Introduction | Table of Contents


Leg 187 undertook to trace the boundary between Indian and Pacific, ocean-scale mantle provinces across 10- to 30-m.y.-old seafloor of the southeast Indian Ocean between Australia and Antarctica. The boundary has been located on young seafloor of the Australian Antarctic Discordance (AAD), where it is sharply defined and migrating to the west at ~40 mm/yr.

The leg was built around a responsive drilling strategy in which real time shipboard geochemical analyses from one site were frequently used to guide the selection of subsequent sites from a slate of preapproved targets. This strategy proved highly effective, allowing us to maximize our time on site and to focus on sites that could potentially yield the best definition of the boundary configuration. Using Ba and Zr contents of basalt glasses referenced to our database of younger (0-7 Ma) lavas from the AAD and Zone A (east of the AAD), we assigned each of the 23 holes drilled at 13 sites to an Indian, Pacific, or Transitional-Pacific (TP) mantle domain. Three sites encountered lavas from two of the three domains.

From these shipboard identifications of mantle domain, three fundamental observations can be made:

  1. No Indian-type mantle occurs east of the regional residual depth anomaly.
  2. Pacific and especially TP-type mantle occurs throughout the depth anomaly in the study area.
  3. Between ~25 and 14 Ma, Indian and Pacific mantle types alternated in western Zone A on a time scale of a few million years.
These observations lead to the following tentative conclusions which require careful testing as isotopic data become available. A discrete mantle boundary comparable to the present-day boundary in the AAD cannot be mapped through the entire 14- to 28-Ma time interval encompassed by Leg 187 sites, although comparable boundaries have existed for relatively short, discrete time intervals. We surmise that, for the longer term, the eastern limit of the Indian mantle province corresponds closely to the eastern edge of the depth anomaly. Its locus must lie close to the 500-m residual depth contour that tracks south to connect with the known location of the Indian-Pacific boundary on younger seafloor of the AAD. West of this boundary, sporadic occurrences of lavas indicating derivation from TP-type mantle and even Pacific-type mantle are interspersed with the predominant Indian-type mantle. The western limit of Pacific or TP mantle is not well defined by our data, but it is most likely associated with the western boundary of the depth anomaly. The alternation of Indian-type sites with Pacific and TP-type sites in western Zone A on time scales of a few million years can be interpreted in terms of discrete incursions, either of Indian mantle beneath Zone A or, perhaps more likely, of Pacific mantle into the dominantly Indian region of the depth anomaly.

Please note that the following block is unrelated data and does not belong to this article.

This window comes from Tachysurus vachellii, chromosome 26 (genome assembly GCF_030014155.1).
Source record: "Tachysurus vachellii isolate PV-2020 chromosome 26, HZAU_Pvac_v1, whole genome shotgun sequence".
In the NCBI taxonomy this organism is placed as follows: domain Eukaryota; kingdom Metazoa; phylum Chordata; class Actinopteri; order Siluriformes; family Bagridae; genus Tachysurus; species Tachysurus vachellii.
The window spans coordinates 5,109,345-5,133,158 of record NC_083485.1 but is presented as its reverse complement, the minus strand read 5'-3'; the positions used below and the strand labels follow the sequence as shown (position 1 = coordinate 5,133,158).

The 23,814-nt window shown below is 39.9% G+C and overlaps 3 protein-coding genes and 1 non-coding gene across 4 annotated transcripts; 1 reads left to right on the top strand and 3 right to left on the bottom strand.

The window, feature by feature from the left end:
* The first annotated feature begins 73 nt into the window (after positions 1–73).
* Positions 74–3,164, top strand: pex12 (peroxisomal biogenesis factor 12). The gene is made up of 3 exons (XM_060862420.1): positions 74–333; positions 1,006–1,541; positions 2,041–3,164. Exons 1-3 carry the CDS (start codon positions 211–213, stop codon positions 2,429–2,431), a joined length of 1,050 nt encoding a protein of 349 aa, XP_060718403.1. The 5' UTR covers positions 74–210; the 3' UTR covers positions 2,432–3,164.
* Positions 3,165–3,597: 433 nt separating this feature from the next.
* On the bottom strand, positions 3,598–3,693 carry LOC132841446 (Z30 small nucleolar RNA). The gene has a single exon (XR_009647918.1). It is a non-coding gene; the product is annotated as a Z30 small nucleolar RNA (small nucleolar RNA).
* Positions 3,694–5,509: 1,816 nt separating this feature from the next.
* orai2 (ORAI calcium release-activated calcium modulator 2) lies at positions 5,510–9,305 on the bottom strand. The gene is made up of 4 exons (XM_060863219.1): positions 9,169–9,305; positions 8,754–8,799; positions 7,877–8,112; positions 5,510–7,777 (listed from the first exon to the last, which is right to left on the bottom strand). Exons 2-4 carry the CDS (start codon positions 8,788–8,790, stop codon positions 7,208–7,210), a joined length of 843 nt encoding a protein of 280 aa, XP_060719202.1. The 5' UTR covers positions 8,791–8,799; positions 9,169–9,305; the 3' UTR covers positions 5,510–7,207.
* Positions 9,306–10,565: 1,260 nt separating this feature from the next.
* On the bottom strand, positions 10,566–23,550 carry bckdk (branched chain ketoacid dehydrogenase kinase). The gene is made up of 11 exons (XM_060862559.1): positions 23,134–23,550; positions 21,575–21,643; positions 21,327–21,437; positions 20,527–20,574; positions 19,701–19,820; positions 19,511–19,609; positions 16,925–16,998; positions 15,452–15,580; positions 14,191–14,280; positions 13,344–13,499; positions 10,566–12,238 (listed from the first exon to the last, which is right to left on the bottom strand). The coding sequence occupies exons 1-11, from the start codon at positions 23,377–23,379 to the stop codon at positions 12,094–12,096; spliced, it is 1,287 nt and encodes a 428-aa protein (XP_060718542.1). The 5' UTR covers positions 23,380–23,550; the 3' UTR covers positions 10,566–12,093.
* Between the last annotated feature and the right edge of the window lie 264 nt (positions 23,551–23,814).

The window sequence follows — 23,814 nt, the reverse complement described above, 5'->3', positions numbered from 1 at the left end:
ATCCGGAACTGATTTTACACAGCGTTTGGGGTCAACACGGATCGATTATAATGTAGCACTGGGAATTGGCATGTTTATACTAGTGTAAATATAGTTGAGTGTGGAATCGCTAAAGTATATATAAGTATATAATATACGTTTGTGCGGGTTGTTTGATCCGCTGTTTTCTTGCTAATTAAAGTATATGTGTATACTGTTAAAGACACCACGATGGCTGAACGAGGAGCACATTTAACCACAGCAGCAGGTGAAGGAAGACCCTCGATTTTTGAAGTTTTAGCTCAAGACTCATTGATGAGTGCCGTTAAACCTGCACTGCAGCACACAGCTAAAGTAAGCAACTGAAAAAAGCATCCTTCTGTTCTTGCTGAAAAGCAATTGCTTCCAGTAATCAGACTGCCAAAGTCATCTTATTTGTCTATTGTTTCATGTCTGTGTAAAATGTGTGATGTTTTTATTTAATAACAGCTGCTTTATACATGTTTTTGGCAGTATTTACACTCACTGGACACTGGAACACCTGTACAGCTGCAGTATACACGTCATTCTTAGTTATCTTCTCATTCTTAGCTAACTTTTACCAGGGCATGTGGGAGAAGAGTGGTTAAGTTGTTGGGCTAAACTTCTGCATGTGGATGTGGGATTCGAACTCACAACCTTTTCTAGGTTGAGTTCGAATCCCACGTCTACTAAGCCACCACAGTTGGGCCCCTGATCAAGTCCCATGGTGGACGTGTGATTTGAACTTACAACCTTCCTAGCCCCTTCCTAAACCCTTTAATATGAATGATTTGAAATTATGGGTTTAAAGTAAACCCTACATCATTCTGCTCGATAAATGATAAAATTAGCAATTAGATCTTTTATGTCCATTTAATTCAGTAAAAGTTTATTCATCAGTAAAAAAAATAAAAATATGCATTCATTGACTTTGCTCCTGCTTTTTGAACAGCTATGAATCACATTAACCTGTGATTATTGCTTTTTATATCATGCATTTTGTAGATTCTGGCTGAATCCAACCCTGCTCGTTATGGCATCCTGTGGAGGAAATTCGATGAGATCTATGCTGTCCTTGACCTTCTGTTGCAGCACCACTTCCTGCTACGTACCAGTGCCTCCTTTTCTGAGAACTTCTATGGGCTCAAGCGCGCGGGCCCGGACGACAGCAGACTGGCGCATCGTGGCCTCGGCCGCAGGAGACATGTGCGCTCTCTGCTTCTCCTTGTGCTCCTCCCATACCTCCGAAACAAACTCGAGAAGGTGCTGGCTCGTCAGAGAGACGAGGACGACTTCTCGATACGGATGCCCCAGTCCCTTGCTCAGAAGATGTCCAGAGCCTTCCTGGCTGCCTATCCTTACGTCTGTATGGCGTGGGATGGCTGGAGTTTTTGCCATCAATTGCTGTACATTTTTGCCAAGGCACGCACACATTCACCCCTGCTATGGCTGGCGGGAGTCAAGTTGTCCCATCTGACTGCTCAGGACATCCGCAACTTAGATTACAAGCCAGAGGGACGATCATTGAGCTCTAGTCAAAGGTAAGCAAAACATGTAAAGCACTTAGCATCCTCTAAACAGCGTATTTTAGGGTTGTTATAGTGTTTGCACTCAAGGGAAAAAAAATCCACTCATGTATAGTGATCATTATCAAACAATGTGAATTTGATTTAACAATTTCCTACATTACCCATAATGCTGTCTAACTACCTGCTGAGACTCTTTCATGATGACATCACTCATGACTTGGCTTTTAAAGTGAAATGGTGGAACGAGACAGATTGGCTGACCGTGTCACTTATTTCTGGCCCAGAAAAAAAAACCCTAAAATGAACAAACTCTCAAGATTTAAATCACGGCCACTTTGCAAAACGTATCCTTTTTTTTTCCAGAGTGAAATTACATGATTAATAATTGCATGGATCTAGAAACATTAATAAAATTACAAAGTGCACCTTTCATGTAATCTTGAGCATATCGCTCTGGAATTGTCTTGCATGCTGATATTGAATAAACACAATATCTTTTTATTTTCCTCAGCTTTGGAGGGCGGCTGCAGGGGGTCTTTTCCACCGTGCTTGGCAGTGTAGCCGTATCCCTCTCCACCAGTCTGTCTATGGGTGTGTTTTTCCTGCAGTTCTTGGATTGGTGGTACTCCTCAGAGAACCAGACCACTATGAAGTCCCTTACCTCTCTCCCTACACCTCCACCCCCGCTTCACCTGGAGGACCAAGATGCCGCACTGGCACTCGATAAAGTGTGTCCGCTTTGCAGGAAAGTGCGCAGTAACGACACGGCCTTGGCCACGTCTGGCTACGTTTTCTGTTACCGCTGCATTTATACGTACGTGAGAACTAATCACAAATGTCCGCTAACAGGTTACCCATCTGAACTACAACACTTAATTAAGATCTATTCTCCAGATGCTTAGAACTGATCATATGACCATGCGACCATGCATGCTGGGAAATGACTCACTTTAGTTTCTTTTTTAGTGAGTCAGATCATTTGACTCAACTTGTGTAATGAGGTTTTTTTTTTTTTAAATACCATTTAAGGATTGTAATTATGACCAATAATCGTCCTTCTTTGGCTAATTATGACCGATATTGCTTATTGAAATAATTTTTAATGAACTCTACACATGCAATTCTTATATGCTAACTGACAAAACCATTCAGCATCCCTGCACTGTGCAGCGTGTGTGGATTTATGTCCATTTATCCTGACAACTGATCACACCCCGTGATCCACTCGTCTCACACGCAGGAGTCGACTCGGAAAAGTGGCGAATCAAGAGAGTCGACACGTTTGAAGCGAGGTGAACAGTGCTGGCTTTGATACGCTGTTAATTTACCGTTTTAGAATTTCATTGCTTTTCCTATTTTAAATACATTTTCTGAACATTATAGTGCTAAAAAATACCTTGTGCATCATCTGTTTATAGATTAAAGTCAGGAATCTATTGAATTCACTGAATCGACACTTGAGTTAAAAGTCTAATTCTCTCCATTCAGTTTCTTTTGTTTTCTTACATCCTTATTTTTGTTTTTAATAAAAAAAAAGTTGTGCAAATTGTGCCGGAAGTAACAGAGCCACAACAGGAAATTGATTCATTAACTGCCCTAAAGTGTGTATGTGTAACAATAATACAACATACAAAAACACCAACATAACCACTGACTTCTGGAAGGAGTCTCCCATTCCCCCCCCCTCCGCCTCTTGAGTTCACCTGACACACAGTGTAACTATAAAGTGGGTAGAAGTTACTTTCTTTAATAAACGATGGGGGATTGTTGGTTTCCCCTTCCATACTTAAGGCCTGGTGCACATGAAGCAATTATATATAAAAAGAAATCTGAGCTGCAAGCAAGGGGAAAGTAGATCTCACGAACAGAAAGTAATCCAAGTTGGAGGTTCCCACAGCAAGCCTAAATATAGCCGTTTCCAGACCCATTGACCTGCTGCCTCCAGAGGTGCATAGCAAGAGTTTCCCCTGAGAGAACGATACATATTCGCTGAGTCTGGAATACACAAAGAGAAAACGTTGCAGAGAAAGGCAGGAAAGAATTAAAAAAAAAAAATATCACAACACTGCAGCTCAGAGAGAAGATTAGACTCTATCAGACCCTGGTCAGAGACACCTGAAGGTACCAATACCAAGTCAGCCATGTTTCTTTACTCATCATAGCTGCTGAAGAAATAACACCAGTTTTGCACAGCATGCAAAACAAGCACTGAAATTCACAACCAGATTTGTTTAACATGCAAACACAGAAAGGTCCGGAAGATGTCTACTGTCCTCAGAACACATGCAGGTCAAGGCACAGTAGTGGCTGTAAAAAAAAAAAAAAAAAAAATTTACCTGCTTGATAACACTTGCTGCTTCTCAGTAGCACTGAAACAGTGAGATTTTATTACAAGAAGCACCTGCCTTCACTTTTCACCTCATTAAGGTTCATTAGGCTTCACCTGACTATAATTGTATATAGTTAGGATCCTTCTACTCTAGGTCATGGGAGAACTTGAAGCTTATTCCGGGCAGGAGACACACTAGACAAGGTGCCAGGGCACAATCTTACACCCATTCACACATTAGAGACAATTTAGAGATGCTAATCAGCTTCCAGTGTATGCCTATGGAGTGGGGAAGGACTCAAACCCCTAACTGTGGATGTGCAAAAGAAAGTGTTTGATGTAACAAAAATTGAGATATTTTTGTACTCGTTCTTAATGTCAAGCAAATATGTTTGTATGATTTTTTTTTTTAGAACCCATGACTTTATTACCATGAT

Samples from Leg 187 will undergo extensive geochemical and isotopic analyses to refine the definition of the isotopic boundary and to improve our understanding of the nature and origin of the AAD, the mantle boundary, and the distinctive Indian Ocean mantle province. In addition, a battery of samples collected as quickly as possible under conditions that were as sterile as possible were placed in a variety of media in order to characterize the microbial population of the deep seafloor. Complementary electron microscope studies will seek to characterize fossil and living microbes within samples and mechanisms involved with biodegradation of basaltic glass.

Introduction | Table of Contents